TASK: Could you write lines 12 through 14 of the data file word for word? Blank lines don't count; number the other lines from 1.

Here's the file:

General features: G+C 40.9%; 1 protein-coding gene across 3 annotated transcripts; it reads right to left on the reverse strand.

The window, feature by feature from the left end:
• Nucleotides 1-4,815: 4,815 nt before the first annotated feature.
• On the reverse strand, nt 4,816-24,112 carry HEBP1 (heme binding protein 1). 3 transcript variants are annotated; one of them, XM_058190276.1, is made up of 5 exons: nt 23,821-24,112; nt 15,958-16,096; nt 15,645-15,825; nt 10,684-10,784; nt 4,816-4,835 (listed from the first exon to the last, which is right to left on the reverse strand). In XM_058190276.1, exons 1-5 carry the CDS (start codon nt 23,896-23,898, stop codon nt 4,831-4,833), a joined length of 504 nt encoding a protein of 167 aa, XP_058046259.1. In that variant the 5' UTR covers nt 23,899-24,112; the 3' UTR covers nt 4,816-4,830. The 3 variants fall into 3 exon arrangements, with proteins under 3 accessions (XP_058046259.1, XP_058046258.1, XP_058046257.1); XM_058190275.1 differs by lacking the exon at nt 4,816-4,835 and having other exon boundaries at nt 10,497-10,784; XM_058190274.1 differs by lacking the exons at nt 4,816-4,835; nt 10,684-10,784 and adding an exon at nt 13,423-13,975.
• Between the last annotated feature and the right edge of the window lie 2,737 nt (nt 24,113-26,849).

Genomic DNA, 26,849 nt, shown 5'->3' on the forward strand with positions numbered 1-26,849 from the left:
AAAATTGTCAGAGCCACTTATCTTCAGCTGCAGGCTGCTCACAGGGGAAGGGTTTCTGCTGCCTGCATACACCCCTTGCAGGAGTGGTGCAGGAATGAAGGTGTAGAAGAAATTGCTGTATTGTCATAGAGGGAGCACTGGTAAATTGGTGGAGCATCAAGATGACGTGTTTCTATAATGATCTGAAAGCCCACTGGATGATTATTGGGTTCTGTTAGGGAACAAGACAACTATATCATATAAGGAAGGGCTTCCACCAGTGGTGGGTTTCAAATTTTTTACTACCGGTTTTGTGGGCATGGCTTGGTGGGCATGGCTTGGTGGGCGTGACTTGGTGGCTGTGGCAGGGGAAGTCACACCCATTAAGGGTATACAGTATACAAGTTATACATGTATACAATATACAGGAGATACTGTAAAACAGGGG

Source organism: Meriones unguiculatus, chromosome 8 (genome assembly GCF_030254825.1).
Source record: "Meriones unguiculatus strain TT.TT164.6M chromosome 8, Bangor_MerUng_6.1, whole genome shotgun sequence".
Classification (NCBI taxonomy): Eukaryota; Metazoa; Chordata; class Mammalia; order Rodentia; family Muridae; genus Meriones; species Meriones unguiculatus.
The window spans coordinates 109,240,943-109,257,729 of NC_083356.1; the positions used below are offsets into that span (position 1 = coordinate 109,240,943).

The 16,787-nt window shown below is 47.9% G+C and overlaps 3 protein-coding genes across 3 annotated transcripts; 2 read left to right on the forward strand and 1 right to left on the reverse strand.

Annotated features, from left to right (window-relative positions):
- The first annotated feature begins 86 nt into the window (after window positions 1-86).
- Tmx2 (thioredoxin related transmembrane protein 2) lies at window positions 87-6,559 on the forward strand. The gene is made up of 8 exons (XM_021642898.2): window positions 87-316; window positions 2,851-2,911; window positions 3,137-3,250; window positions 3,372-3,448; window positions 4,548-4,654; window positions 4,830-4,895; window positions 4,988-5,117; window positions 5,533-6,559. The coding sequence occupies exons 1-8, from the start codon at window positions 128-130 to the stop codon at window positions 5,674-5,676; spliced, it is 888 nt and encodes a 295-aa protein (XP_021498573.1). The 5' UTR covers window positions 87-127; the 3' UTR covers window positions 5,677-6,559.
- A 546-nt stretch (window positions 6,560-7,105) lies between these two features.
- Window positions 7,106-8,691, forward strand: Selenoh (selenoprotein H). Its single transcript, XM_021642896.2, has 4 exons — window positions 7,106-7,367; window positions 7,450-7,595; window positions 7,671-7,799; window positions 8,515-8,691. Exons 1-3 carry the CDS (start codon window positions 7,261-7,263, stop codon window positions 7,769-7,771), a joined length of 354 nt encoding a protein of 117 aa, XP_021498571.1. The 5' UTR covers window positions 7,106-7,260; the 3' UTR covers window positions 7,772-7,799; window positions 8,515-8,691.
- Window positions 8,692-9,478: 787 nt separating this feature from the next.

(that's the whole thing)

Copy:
The 16,787-nt window shown below is 47.9% G+C and overlaps 3 protein-coding genes across 3 annotated transcripts; 2 read left to right on the forward strand and 1 right to left on the reverse strand.

Annotated features, from left to right (window-relative positions):
- The first annotated feature begins 86 nt into the window (after window positions 1-86).